Lithium, Elemental

CAS RN: 7439-93-2

Laboratory

A) Obtain a complete blood count in symptomatic patients following an alkaline corrosive ingestion.
B) In patients with signs and symptoms suggesting severe burns, perforation, or bleeding (or adults with deliberate, high volume or high concentration ingestions), obtain renal function tests, serum electrolytes, INR, PTT, type and crossmatch for blood, and monitor urine output. Serum lactate and base deficit may also be useful in these patients.
C) Monitor pulse oximetry or arterial blood gases in patients with signs and symptoms suggestive of upper airway edema or burns.
D) Obtain an upright chest x-ray in patients with signs and symptoms suggesting severe burns, perforation, or bleeding (or adults with deliberate, high volume or high concentration ingestions) to evaluate for pneumomediastinum or free air under the diaphragm. The absence of these findings DOES NOT rule out the possibility of necrosis or perforation of the esophagus or stomach. Obtain a chest radiograph in patients with pulmonary signs or symptoms.
E) Several weeks after ingestion, barium contrast radiographs of the upper GI tract are useful in patients who sustained grade II or III burns, to evaluate for strictures.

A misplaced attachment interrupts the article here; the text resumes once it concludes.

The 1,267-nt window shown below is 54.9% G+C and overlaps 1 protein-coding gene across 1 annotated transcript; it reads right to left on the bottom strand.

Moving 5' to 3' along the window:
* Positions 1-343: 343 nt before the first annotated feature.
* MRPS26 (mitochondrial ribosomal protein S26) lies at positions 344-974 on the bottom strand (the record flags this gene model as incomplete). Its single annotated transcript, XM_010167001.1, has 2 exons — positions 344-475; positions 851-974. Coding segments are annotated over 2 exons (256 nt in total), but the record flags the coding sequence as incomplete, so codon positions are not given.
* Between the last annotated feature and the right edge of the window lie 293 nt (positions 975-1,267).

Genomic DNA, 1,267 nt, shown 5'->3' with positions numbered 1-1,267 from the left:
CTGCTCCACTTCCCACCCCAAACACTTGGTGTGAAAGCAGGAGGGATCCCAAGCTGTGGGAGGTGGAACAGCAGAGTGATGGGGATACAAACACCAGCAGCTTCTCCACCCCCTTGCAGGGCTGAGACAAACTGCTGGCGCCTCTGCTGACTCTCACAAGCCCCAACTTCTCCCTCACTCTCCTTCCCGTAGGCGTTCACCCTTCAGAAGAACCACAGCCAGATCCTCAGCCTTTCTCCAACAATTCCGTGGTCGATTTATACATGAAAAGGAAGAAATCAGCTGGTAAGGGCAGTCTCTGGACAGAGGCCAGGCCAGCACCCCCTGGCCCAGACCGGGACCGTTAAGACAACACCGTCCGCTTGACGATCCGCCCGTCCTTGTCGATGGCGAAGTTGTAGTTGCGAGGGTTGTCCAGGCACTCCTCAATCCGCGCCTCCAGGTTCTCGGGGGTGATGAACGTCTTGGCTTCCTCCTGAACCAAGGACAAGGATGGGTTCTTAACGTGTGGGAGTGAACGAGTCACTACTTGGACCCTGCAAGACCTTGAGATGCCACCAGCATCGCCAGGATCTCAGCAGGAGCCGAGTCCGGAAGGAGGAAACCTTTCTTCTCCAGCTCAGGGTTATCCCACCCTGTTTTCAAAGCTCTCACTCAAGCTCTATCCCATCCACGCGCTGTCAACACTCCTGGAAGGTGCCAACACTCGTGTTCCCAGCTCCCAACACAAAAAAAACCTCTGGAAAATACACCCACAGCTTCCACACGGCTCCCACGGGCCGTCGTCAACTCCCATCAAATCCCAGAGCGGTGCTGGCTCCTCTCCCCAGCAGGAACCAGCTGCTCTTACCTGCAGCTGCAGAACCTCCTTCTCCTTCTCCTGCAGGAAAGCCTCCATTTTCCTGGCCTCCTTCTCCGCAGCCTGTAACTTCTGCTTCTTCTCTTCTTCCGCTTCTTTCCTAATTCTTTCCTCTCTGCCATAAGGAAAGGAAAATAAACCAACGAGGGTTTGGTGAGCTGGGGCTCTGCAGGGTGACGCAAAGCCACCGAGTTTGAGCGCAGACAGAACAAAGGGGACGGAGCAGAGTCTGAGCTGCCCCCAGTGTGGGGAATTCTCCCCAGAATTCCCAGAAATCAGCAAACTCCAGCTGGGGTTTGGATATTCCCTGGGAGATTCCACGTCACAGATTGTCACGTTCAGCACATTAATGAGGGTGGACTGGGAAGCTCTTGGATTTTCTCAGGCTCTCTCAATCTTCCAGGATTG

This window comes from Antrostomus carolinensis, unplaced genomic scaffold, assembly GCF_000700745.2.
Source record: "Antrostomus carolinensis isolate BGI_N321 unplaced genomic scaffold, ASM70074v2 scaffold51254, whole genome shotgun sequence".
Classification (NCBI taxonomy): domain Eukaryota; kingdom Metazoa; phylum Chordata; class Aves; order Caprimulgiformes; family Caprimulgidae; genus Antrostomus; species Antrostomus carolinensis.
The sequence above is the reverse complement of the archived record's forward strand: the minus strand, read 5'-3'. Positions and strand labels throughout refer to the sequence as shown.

A) Monitor vital signs, mental status, and urine output.
B) Serial lithium levels should be followed until concentration has clearly peaked and declined. The correlation between clinical toxicity and serum concentration is poor; an acute overdose is often asymptomatic despite high serum concentration; chronic exposure may have neurologic manifestations at therapeutic concentrations.
C) Monitor electrolytes (particularly sodium), urinalysis, and serum creatinine.
D) Obtain thyroid function tests and arterial blood gases; lithium intoxication may cause a low anion gap.
E) CT scan of brain may be indicated if etiology of altered mentation is in question. Monitor EEG if there is a concern for subclinical seizures. Chest x-ray may be indicated to monitor pulmonary edema. In those with worsening symptoms or known large ingestions, closely monitor airway, breathing, circulation, cardiac ectopy via continuous cardiac monitoring (including pulse oximetry, capnography), and ECGs.
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